Presented by the College of Charleston
Jan. 23-26, 8 p.m.
Jan. 27, 3 p.m.
172 Calhoun St.
Men are pigs.
So Neil LaBute would have us believe. Having provided much anecdotal evidence, his style is often compared to the acerbic wit of Harold Pinter and David Mamet. LaBute continues to establish himself among their ranks with his 2005 creation, Some Girl(s), now in production at the College of Charleston's Chapel Theatre.
His characters are not cardboard cutouts, and this is what makes them so fascinating. His characters, both the cleverly heinous and the simply stupid, walk a fine line between what is acceptable and what is unforgivable.
They just happen to step over the line a little too often. Liev Schreiber in LaBute's The Mercy Seat played a man who uses the tragedy of Sept. 11 to hide an affair. He said of the role, "Doing this part, I feel, well, shadier. Not that I'm doing anything shady. It's like trying to shake off an itch that's not really there."
This is typical of LaBute's treatment of the way men and women deal with each other, and it is what makes his plays so emotionally powerful. Some Girl(s) is the story of Guy (yes, it's a big blunt hammer of a name), a commitment-phobe, who decides on the eve of his marriage to revisit the women in his life whom he's wronged.
So begins his journey. In one hotel room after another we learn just how dumb guys, er Guy, can really be. His actions belie his motives. After having written a well-received short story based on prior relationships, is this just a chance to gather material? Is he just making sure the girl he has chosen, a 23-year-old blonde nursing student, is the best he can do?
These unanswered questions make LaBute's work compelling. Christian Self, in the lead role, gives a credible performance. But his attitude toward his character suggests he may misunderstand Guy. Self seems to feel Guy hasn't done anything that bad: "The way I found to like this guy is that he never cheated on any of the girls," Self said during the evening's talkback session. Judging from the voluminous groaning among the audience's female population, Self is alone in thinking that. Others evidently consider it cheating when a man seeks the company of other women.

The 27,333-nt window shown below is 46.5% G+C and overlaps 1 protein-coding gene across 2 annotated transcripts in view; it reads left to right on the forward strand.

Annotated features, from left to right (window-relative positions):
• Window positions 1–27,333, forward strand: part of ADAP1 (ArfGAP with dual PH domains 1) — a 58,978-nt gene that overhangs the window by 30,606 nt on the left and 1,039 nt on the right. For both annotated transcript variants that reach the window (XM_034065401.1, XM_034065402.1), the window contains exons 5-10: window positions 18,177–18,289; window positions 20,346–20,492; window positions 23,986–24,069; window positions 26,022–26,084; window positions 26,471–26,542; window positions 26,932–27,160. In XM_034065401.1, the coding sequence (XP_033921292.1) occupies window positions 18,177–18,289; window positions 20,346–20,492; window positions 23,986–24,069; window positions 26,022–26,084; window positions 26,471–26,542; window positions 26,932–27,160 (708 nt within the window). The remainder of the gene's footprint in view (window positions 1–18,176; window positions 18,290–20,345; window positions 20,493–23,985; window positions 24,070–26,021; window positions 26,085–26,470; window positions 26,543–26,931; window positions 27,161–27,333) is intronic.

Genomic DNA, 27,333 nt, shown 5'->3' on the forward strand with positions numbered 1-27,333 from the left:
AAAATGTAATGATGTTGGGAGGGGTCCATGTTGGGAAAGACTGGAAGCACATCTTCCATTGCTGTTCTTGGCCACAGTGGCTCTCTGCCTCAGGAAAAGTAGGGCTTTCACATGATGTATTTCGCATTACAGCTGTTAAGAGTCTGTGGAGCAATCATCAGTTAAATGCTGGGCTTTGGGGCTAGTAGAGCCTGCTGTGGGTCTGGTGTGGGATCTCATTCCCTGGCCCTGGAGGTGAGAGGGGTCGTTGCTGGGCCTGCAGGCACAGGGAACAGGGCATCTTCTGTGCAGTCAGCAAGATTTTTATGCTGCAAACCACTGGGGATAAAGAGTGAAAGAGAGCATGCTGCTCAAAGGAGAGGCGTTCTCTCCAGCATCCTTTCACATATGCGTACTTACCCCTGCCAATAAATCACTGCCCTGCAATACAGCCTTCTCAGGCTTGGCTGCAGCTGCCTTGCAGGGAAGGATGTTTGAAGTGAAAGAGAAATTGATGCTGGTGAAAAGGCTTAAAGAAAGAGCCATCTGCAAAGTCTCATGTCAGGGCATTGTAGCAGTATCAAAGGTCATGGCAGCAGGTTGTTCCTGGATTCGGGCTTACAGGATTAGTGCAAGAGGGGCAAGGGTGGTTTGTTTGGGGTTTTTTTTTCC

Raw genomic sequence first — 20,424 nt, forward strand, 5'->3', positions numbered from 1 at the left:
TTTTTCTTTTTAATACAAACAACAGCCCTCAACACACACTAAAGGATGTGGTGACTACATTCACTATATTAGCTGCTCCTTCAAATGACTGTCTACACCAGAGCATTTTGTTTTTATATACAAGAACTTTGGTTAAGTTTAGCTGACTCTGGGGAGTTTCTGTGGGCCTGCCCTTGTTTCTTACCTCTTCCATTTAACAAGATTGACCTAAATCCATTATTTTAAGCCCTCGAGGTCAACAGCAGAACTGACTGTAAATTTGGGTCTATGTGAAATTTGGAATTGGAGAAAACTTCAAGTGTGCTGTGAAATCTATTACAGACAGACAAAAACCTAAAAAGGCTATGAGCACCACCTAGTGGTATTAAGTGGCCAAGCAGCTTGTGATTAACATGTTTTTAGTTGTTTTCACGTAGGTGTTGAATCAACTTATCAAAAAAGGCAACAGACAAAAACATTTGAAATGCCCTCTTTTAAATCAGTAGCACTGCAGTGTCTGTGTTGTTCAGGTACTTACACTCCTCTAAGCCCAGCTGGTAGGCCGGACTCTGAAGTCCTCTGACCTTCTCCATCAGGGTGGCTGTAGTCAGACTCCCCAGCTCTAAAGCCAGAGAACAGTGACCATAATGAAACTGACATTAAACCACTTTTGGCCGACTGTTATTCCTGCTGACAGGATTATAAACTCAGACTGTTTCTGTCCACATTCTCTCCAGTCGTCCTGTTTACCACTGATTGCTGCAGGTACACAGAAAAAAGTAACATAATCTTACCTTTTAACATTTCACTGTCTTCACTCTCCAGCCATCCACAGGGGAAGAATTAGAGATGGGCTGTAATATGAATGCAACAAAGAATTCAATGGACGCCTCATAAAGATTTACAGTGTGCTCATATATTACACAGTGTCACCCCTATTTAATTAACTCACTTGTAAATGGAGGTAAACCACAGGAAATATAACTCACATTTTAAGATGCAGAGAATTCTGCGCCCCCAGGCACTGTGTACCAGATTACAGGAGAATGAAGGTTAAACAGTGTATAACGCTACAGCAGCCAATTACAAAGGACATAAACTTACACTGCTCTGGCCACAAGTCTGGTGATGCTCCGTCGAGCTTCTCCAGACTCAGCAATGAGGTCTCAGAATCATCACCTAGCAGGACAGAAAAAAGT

Self is possibly miscast. Physically and emotionally, he doesn't come across as the sort of man woman after woman would be falling for, and still love years later, especially after the way he has treated them.
There are five women visited across the country. Starting in Seattle, Guy visits his high-school fling Sam, played by the flighty Sierra Garland. Then it's on to Chicago for the sexually adventurous Tyler, played with gusto by Victoria Frank. A quick hop to Boston finds him revisiting an affair with a married woman, Lindsay. As presented by Kracell Reown, this is a powerful, accomplished woman whose one regret lies in the way she allowed herself to betray her husband for the likes of Guy.
The final visit is to Bobbi, the love of his life. Lauren Riddle delivers the best performance of the evening, strong and compelling. She is able to deliver a sense of real chemistry that might have once existed between her and Guy, and this makes her performance much more powerful.
Director Joy Vandervort-Cobb chose to add an extra scene. Her reasoning is sound given that it's an extra role for a woman in a theater department populated mostly by women. The scene does serve to vilify Guy a little more than the rest of the play. However, these reasons do not stop the scene from feeling like an afterthought.
With a fantastic mutable hotel room set from scenic designer Alan Lyndrup (it's likely everyone has stayed in similar looking rooms) this is another solid performance from the dedicated theater department at the College of Charleston. The power of LaBute's dialogue, a solid performance from the entire cast, and entertaining set changes sets a high mark for local theater companies to match.
Now if you'll excuse me, I've got some old girlfriends to apologize to.